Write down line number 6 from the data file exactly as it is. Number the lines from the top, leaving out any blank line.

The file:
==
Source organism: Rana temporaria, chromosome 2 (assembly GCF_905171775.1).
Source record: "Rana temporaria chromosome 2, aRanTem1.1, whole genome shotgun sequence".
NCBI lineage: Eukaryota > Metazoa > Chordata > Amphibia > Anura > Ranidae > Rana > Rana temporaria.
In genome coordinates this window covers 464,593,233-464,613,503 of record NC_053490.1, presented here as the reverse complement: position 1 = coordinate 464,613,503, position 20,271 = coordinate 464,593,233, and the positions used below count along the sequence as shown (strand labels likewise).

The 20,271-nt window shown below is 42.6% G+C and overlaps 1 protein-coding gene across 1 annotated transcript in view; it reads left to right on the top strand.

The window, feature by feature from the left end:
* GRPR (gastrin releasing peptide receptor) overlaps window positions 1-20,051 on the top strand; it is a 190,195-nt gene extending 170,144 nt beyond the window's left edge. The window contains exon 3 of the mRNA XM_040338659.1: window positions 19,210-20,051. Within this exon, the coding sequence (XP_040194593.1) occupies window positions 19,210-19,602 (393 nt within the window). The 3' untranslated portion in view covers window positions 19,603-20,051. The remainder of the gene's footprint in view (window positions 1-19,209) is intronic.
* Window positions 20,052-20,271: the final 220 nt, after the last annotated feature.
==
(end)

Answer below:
The window, feature by feature from the left end: